The Vikings got some good news amid mounting injuries at cornerback as rookie Cameron Dantzler has avoided serious injury to his head and neck after a collision that left him strapped to a backboard and in the hospital on Sunday in Green Bay.
Coach Mike Zimmer went as far as to say Dantzler, the third-round pick who plays a full-time role when healthy, could return for this week’s game against the Detroit Lions.
“He’s doing well,” Zimmer said. “He’s got a chance to play this week.”
Fourteen snaps into Dantzler’s fifth career start, he collided with safety Anthony Harris during a tackle on Packers running back A.J. Dillon. Dantzler was motionless for a moment after his helmet clipped Harris’ thigh. He was carted off the field, underwent an x-ray at Lambeau Field and was transported to a nearby hospital for further evaluation.
While the long-term outlook is good for Dantzler, who missed two games earlier this season with an injured rib, his return isn’t guaranteed this week and cornerback remains thin.
Mike Hughes (IR/neck) and Holton Hill (foot) were inactive Sunday. Mark Fields likely won’t be available against Detroit, according to a league source, because of the punctured lung suffered while tackling Packers receiver Equanimeous St. Brown. Kris Boyd, who had just returned from hamstring and back injuries, left Sunday’s game with a leg injury.
“Cam’s a great kid,” Zimmer said. “He’s had a bunch of things happen this year. But he’s a great kid. He’s very humble, very respectful, tries real hard and is a smart guy. We all were concerned. It looks like he’s going to be just fine.”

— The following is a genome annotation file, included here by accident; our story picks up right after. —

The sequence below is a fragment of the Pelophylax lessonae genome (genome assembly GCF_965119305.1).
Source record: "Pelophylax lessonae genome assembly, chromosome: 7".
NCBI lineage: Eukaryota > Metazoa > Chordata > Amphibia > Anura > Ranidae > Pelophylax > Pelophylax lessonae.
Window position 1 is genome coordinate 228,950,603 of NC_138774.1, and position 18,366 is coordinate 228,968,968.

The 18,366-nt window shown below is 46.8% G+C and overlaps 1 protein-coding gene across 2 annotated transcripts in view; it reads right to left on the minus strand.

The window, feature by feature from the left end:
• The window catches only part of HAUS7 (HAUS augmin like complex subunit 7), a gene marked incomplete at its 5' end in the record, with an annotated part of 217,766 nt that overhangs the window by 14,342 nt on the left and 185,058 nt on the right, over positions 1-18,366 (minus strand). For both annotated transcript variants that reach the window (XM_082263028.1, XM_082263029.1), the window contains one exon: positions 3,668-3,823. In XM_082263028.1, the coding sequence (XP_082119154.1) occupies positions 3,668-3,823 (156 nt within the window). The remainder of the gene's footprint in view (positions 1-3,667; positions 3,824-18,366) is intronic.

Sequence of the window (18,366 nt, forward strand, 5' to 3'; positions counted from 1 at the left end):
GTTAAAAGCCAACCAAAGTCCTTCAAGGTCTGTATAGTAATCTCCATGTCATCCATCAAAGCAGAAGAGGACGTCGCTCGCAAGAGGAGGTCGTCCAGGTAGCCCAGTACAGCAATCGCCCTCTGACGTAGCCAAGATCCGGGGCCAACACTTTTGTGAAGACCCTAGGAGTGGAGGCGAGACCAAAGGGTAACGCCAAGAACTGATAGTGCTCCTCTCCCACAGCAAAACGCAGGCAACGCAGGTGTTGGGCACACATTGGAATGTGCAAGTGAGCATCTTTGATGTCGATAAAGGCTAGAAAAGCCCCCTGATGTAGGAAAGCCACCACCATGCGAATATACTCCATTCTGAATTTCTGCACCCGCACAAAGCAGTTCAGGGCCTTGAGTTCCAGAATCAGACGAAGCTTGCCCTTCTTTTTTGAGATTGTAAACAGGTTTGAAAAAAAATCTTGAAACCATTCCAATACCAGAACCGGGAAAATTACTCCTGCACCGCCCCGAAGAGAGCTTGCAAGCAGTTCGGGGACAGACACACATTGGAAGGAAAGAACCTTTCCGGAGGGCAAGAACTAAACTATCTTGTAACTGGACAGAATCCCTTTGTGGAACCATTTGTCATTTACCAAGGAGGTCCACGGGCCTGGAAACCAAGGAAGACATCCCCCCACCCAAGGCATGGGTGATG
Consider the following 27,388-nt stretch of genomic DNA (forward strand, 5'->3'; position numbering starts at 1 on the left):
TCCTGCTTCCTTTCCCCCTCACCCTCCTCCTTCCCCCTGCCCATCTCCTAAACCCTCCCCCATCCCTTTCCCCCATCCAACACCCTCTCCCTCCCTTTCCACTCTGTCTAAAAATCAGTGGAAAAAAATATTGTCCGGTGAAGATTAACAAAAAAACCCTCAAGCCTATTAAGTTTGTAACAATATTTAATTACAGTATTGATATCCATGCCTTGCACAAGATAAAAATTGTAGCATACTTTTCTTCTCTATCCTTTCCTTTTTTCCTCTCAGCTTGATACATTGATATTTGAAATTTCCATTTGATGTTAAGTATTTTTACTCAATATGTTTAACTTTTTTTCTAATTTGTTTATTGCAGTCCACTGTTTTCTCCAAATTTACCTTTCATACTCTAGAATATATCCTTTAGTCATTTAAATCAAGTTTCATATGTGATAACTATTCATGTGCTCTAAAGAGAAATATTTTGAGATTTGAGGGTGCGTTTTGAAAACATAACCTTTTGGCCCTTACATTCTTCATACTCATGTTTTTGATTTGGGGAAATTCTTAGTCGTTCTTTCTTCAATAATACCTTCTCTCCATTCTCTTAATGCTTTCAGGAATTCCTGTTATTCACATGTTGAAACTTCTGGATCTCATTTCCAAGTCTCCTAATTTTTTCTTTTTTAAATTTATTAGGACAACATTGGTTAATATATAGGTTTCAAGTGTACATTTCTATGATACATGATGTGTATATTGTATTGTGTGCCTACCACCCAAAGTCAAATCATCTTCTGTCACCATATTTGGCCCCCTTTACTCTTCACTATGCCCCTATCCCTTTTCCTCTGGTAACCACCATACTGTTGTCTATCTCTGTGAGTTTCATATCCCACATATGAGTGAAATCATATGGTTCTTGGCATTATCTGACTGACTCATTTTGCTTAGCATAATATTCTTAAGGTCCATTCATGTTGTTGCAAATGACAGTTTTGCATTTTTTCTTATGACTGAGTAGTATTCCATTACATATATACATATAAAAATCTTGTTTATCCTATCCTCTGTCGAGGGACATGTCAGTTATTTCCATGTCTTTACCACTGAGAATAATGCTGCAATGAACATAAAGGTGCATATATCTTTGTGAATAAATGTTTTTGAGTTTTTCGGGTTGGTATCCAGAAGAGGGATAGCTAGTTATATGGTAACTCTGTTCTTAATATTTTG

The Vikings’ first full-team meeting ahead of the Lions game was held online Monday as they remain in the NFL’s intensive COVID-19 protocols through Thursday after two players landed on the reserve/COVID-19 list last week.
Dillon, who played 17 snaps (10 on offense) against the Vikings, was put on the Packers’ COVID list on Monday after reportedly testing positive, but that doesn’t affect Minnesota, Zimmer said. The NFL has maintained there is no evidence of on-field transmission during play.
“It doesn’t affect us because we’re already in intensive protocol,” Zimmer said. “We’ll be there until Thursday unless they change the rules on us again. But we are there until Thursday as of right now.”
The NFL’s intensive protocols restrict in-person meetings, which are required to be held with masks and in bigger rooms with fewer people, and limits weight room and locker room time. Food is grab-and-go only. Face shields must be worn on helmets in practice.
Cook not held back
Running back Dalvin Cook was not limited in his record-setting day in Green Bay, where he played 46 of 52 snaps (88%) in his return from a groin injury. Zimmer said Cook “felt great” and that, while his heavy workload could vary slightly week to week, the Vikings will lean on him to win every Sunday. Backup running back Alexander Mattison got three carries in five snaps against the Packers.
“He played an awful lot,” Zimmer said. “Part of that is with him being in there, the defense expecting some of the runs, so some of the other things opened up. But, yeah, we’re going to have to ride this guy. He’s a good player.”
Feeling the love
Rookie defensive end D.J. Wonnum shouted out his Georgia hometown of about 6,000 people after his game-sealing sack on Packers quarterback Aaron Rodgers, and he’s received many congratulations for the biggest play of his young career. Wonnum, the fourth-round pick out of South Carolina, will maintain a big role this season.
“Oh, man, it was a lot,” Wonnum said. “It was amazing just seeing the love. Being able to do that for Stone Mountain, my city, was a big thing. I’m excited for the future and what’s to come.”